We’ve been on a road of neurons and the connections their axons make. A road filled with the cranial nerves, stroke consequences, brain tumors, and psychiatric disorders.
A rhythmic pulse of a beating heart.
A rise and fall of expanding lungs.
Tears of joy, ecstasy, sorrow.
A decision to choose. To say yes or no.
These are all things brain. The axons are highways and side roads that traverse through our bodies. They cross in predictable places and they carry predictable information. They are critically important, yet fragile all the same. Learning the mystery of the brain has been both rich and exhausting, and if you’ll have me, then I’d like to tell you a story.
It starts with a man and is a story of resilience in the face of hopelessness.
Resilience is the ability to spring back, to adapt to change, to grow out of the dust of defeat and to keep going when everything else around you is yelling for you to get down.
This man came to us as part of our psychiatry course. This is how it works:
- The school puts out a call for volunteers to be interviewed by students.
- A volunteer shows up on the prescribed day and enters a room full of 8 medical students and two facilitators, 1 psychiatrist, and 1 psychologist.
- The volunteer is asked questions about their experiences with Depression, Anxiety, Psychosis, Autism Spectrum Disorder, PTSD, Substance Use to name a few examples.
- After the volunteer leaves, we discuss their stories as a group with our facilitators.
This man, he entered the room, carrying a cup of coffee and wearing a hat with the words “Resist”. His wide eyes sagged like he hadn’t been sleeping well and he told us a story of assault, depression, and anxiety. This story had twists and turns, frustrations and sorrow. He told us that he attempted suicide, twice. Sleeping two hours a night gave him the dark circles under his eyes and panic grabs hold when he thinks about what his life will be like when his loved ones are gone.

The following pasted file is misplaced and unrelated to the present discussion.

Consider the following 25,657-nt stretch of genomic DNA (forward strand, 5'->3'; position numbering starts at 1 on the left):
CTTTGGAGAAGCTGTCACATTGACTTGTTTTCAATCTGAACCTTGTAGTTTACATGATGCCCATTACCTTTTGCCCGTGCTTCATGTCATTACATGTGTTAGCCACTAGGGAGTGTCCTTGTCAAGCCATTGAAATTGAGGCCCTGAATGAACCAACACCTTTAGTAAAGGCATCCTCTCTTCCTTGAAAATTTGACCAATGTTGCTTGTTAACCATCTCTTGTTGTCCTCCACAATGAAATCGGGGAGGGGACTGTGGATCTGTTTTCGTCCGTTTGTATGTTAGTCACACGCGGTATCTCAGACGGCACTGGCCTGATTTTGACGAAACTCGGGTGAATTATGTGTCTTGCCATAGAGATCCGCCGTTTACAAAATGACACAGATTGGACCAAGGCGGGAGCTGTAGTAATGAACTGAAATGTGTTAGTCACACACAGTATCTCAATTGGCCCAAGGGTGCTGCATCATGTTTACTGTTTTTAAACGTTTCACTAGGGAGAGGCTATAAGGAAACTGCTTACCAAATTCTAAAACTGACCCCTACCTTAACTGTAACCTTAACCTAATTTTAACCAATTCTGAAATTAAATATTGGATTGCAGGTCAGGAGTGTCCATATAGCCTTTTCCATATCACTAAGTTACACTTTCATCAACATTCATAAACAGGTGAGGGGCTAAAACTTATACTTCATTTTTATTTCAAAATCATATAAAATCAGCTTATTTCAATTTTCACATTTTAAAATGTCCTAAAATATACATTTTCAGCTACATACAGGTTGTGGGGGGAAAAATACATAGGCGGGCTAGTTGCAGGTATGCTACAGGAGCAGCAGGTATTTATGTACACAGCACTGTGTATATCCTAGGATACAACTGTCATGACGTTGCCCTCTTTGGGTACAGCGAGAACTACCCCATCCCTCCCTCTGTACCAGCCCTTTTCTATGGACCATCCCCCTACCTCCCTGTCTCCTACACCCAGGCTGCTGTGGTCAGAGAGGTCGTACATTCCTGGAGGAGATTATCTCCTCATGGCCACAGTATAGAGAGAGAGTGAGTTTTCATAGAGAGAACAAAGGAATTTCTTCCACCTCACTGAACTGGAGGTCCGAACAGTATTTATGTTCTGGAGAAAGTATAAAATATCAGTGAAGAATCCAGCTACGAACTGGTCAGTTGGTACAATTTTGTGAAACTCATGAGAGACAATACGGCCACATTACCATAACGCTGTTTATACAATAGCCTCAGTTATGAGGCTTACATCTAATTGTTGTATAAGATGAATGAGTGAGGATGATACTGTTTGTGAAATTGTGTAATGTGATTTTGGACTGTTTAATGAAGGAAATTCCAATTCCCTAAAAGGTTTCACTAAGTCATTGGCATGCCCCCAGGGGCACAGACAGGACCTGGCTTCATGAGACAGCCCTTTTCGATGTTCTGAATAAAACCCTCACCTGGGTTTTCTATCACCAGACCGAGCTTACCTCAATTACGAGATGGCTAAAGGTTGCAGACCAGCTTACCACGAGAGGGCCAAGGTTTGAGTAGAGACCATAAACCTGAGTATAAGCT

As I listened to him share his story I felt sadness and despair. I thought to myself that this man knows what it’s like to be pushed down and told not to get back up.
When I asked him, “What motivates you to choose to continue living?”, he said my family, my grandchildren. He said, today my depression doesn’t feel that bad. Today is not as dark as yesterday. This man picks himself up and he chooses to brush the dirt out of his scrapes to try again. As I was reflecting on his story and our interview with him I thought to myself, if he can keep going then so should I.
Sometimes I forget how lucky I am to be given the opportunity to be in medical school. Lately, when I feel defeated and beaten down by the number of things there are to learn and the amount of time I have to learn them, I try to remind myself of all the people that are anxiously waiting to hear about an interview. I try to remind myself of the privilege that I am given because, one day, I am going to be a doctor. In moments of doubt and uncertainty, I try to remind myself if he can keep going then so should I.
So, we build resilience. Every time we fall, stand up, rub the dirt out of our scrapes and try again.
“The phoenix must burn to emerge” – Janet Fitch